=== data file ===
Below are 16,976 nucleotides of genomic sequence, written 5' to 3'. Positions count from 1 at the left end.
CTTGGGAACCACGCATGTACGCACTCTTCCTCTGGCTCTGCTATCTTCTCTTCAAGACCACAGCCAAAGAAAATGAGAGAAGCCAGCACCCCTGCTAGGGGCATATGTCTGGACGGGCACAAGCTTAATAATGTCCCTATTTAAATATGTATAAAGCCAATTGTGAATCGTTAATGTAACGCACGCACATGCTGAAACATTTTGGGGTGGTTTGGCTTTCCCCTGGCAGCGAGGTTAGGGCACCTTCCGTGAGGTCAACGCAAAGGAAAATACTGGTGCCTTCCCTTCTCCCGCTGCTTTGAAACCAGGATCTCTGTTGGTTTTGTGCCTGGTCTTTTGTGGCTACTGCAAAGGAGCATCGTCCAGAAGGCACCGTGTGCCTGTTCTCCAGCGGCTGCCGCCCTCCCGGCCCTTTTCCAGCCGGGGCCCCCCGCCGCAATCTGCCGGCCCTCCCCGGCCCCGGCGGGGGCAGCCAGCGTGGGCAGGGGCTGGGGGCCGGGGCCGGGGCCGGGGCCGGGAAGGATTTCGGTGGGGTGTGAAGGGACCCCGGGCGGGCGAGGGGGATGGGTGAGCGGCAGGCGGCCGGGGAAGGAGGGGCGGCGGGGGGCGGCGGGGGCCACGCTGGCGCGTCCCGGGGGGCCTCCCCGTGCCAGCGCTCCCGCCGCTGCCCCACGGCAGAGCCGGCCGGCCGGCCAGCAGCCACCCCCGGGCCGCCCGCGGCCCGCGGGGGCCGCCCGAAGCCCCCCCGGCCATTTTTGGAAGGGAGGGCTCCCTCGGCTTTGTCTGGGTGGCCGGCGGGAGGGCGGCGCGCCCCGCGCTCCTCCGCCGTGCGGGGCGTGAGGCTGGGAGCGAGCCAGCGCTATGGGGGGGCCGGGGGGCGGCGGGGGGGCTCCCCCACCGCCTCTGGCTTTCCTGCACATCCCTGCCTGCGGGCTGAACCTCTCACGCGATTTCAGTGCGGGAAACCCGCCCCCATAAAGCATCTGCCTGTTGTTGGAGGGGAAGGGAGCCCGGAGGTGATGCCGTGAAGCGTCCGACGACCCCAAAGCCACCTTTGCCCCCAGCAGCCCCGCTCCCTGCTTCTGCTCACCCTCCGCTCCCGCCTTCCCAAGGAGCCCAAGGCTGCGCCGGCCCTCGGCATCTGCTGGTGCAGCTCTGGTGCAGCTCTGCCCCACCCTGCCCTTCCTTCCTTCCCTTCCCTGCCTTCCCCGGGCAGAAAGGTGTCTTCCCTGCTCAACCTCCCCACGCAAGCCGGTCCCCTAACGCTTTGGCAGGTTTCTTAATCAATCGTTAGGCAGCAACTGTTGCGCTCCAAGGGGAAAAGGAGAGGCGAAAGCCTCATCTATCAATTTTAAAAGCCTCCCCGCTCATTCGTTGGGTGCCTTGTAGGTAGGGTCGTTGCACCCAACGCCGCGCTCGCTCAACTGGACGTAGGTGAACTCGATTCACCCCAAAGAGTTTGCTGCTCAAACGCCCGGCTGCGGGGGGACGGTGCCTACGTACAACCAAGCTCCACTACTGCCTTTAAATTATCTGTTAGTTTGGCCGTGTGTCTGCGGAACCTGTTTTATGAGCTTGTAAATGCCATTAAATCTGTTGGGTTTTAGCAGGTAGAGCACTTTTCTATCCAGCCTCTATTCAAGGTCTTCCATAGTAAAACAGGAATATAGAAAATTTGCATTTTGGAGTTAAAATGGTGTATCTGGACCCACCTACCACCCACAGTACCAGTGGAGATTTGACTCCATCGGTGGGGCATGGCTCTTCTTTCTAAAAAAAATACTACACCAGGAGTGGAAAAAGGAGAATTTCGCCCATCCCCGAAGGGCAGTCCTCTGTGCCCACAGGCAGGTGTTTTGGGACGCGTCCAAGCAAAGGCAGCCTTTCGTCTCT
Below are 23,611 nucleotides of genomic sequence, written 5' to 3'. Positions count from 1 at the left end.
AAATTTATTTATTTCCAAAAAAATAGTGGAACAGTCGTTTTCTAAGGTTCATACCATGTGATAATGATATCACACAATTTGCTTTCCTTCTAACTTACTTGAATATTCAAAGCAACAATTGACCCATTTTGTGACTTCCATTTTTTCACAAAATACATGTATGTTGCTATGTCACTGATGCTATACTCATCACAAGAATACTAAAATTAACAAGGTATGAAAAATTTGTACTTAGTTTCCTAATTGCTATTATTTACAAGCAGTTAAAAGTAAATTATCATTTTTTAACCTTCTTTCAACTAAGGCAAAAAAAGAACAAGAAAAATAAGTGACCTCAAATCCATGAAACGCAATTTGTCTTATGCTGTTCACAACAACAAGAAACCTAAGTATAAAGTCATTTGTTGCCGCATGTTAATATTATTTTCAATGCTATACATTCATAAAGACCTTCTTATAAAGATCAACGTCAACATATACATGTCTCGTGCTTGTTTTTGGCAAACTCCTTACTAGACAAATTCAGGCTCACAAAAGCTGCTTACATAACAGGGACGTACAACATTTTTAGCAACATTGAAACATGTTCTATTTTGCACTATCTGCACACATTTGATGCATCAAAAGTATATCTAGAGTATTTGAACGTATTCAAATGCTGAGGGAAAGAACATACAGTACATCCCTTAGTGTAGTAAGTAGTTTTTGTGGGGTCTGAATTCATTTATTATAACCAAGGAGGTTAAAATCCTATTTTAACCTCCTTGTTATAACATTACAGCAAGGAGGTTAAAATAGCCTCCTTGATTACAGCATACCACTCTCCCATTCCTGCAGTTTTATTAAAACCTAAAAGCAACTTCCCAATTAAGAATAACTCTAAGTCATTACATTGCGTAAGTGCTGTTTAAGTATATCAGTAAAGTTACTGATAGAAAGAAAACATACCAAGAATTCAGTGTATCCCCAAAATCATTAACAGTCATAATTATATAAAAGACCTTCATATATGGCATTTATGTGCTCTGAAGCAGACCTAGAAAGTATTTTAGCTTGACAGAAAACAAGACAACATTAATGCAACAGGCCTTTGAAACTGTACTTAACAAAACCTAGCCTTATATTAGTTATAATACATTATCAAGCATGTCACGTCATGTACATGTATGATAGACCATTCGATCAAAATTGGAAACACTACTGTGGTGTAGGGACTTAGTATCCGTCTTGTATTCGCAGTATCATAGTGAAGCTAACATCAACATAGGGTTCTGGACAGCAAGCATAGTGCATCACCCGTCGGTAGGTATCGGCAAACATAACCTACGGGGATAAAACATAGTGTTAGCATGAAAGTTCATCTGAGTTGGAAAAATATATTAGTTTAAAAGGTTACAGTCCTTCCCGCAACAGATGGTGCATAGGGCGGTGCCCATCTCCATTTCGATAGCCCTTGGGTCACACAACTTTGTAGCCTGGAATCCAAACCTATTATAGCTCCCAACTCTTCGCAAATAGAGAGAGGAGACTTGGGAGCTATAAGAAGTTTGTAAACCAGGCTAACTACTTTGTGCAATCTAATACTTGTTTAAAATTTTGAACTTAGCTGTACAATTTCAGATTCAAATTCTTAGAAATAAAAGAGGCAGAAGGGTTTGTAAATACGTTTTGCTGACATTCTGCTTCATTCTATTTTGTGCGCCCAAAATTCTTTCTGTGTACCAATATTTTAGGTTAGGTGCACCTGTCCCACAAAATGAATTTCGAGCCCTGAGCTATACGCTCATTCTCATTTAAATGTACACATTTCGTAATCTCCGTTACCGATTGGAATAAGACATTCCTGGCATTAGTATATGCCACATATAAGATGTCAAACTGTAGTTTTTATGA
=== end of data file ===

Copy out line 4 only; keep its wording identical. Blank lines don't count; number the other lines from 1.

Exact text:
AAATTTATTTATTTCCAAAAAAATAGTGGAACAGTCGTTTTCTAAGGTTCATACCATGTGATAATGATATCACACAATTTGCTTTCCTTCTAACTTACTTGAATATTCAAAGCAACAATTGACCCATTTTGTGACTTCCATTTTTTCACAAAATACATGTATGTTGCTATGTCACTGATGCTATACTCATCACAAGAATACTAAAATTAACAAGGTATGAAAAATTTGTACTTAGTTTCCTAATTGCTATTATTTACAAGCAGTTAAAAGTAAATTATCATTTTTTAACCTTCTTTCAACTAAGGCAAAAAAAGAACAAGAAAAATAAGTGACCTCAAATCCATGAAACGCAATTTGTCTTATGCTGTTCACAACAACAAGAAACCTAAGTATAAAGTCATTTGTTGCCGCATGTTAATATTATTTTCAATGCTATACATTCATAAAGACCTTCTTATAAAGATCAACGTCAACATATACATGTCTCGTGCTTGTTTTTGGCAAACTCCTTACTAGACAAATTCAGGCTCACAAAAGCTGCTTACATAACAGGGACGTACAACATTTTTAGCAACATTGAAACATGTTCTATTTTGCACTATCTGCACACATTTGATGCATCAAAAGTATATCTAGAGTATTTGAACGTATTCAAATGCTGAGGGAAAGAACATACAGTACATCCCTTAGTGTAGTAAGTAGTTTTTGTGGGGTCTGAATTCATTTATTATAACCAAGGAGGTTAAAATCCTATTTTAACCTCCTTGTTATAACATTACAGCAAGGAGGTTAAAATAGCCTCCTTGATTACAGCATACCACTCTCCCATTCCTGCAGTTTTATTAAAACCTAAAAGCAACTTCCCAATTAAGAATAACTCTAAGTCATTACATTGCGTAAGTGCTGTTTAAGTATATCAGTAAAGTTACTGATAGAAAGAAAACATACCAAGAATTCAGTGTATCCCCAAAATCATTAACAGTCATAATTATATAAAAGACCTTCATATATGGCATTTATGTGCTCTGAAGCAGACCTAGAAAGTATTTTAGCTTGACAGAAAACAAGACAACATTAATGCAACAGGCCTTTGAAACTGTACTTAACAAAACCTAGCCTTATATTAGTTATAATACATTATCAAGCATGTCACGTCATGTACATGTATGATAGACCATTCGATCAAAATTGGAAACACTACTGTGGTGTAGGGACTTAGTATCCGTCTTGTATTCGCAGTATCATAGTGAAGCTAACATCAACATAGGGTTCTGGACAGCAAGCATAGTGCATCACCCGTCGGTAGGTATCGGCAAACATAACCTACGGGGATAAAACATAGTGTTAGCATGAAAGTTCATCTGAGTTGGAAAAATATATTAGTTTAAAAGGTTACAGTCCTTCCCGCAACAGATGGTGCATAGGGCGGTGCCCATCTCCATTTCGATAGCCCTTGGGTCACACAACTTTGTAGCCTGGAATCCAAACCTATTATAGCTCCCAACTCTTCGCAAATAGAGAGAGGAGACTTGGGAGCTATAAGAAGTTTGTAAACCAGGCTAACTACTTTGTGCAATCTAATACTTGTTTAAAATTTTGAACTTAGCTGTACAATTTCAGATTCAAATTCTTAGAAATAAAAGAGGCAGAAGGGTTTGTAAATACGTTTTGCTGACATTCTGCTTCATTCTATTTTGTGCGCCCAAAATTCTTTCTGTGTACCAATATTTTAGGTTAGGTGCACCTGTCCCACAAAATGAATTTCGAGCCCTGAGCTATACGCTCATTCTCATTTAAATGTACACATTTCGTAATCTCCGTTACCGATTGGAATAAGACATTCCTGGCATTAGTATATGCCACATATAAGATGTCAAACTGTAGTTTTTATGA